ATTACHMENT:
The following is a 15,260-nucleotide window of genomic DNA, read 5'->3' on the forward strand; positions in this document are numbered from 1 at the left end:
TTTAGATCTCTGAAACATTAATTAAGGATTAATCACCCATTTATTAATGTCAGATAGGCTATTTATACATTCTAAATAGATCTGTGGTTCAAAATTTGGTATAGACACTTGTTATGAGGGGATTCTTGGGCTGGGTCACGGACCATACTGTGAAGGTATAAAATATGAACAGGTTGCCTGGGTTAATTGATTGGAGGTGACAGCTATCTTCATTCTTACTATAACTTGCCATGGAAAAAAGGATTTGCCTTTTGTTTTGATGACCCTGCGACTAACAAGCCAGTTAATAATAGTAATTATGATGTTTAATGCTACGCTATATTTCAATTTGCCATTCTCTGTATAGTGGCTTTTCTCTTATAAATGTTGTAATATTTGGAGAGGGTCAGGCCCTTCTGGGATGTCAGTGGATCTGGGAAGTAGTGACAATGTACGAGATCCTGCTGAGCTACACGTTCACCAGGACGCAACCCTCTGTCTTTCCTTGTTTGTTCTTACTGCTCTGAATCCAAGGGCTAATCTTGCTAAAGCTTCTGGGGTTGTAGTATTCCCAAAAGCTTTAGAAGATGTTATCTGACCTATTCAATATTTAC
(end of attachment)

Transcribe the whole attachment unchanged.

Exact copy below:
The following is a 15,260-nucleotide window of genomic DNA, read 5'->3' on the forward strand; positions in this document are numbered from 1 at the left end:
TTTAGATCTCTGAAACATTAATTAAGGATTAATCACCCATTTATTAATGTCAGATAGGCTATTTATACATTCTAAATAGATCTGTGGTTCAAAATTTGGTATAGACACTTGTTATGAGGGGATTCTTGGGCTGGGTCACGGACCATACTGTGAAGGTATAAAATATGAACAGGTTGCCTGGGTTAATTGATTGGAGGTGACAGCTATCTTCATTCTTACTATAACTTGCCATGGAAAAAAGGATTTGCCTTTTGTTTTGATGACCCTGCGACTAACAAGCCAGTTAATAATAGTAATTATGATGTTTAATGCTACGCTATATTTCAATTTGCCATTCTCTGTATAGTGGCTTTTCTCTTATAAATGTTGTAATATTTGGAGAGGGTCAGGCCCTTCTGGGATGTCAGTGGATCTGGGAAGTAGTGACAATGTACGAGATCCTGCTGAGCTACACGTTCACCAGGACGCAACCCTCTGTCTTTCCTTGTTTGTTCTTACTGCTCTGAATCCAAGGGCTAATCTTGCTAAAGCTTCTGGGGTTGTAGTATTCCCAAAAGCTTTAGAAGATGTTATCTGACCTATTCAATATTTAC